- Serve as the legal guardian for children while maintaining the children’s connection to kin, culture, and community.
- Adopt the children while maintaining the children’s connection to kin, culture and community.
Foster Parents Contact with the Birth Family
OKDHS will determine through assessment what level of contact the child should have with the birth family. Every effort is made to ensure that contact between the child’s birth family and the child and foster parents is safe and positive. When possible, foster parents are encouraged to supervise visitation with the children, assist with transportation around visitation, and model appropriate behavior for the birth parents. This may mean allowing the child to use the phone to talk to their parent, while the foster parent listens in, or spending time with the child and their parents at a local park. When appropriate, some foster parents have allowed the parents to come into their home and help them with bedtime routines. Foster parents do have input into what level of contact they are comfortable with and are encouraged to share any concerns they have regarding this contact with their TFI worker and the OKDHS worker.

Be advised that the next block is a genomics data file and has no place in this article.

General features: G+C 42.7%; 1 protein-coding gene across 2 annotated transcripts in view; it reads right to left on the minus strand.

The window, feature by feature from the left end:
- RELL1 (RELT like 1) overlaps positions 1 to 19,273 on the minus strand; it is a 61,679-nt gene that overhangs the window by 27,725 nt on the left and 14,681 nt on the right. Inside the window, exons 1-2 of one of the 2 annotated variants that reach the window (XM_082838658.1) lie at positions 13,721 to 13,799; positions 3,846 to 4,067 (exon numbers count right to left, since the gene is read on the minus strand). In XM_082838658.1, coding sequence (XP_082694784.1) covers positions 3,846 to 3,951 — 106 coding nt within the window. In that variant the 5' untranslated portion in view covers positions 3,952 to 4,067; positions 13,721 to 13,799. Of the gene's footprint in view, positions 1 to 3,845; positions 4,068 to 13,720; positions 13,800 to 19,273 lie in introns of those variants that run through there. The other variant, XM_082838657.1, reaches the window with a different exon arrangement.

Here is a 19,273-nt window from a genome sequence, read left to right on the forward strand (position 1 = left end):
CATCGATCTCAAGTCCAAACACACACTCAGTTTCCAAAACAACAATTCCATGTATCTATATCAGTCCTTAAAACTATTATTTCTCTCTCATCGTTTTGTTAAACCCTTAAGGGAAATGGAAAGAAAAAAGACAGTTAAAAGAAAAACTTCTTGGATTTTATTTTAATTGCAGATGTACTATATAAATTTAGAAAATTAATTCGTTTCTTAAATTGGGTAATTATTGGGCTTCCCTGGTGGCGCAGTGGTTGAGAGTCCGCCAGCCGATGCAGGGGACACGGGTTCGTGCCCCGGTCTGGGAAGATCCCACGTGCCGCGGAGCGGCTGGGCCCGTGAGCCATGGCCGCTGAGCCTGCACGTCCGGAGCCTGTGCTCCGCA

Requirements to be a Traditional foster parent in Oklahoma
- must have the ability to love, understand, care for and accept a child to whom they did not give birth
- must be at least 21 years of age and preferably no more than 55 years older than the child considered for placement
- have healthy relationships whether married, single, separated or divorced
- must be in good physical and mental health to provide for the needs of the child
- must have sufficient income to meet current expenses
- must be able to provide sufficient beds and bedrooms for additional children
- must submit to a search of all OKDHS records, including Child Welfare records
- Applicants and each household member, 18 years of age or older, submits fingerprints for a state and national criminal history records search
- must ensure that no household member has a prior conviction of any sexual offense
- must have a working telephone (this can be a cell phone)
- must be a legal resident
- must attend 27 hrs. of Guiding Principles for Resource Parents (TFI provides much of this online)
Types of Foster Parents
There are a number of different “types” of foster parents in Oklahoma. These include: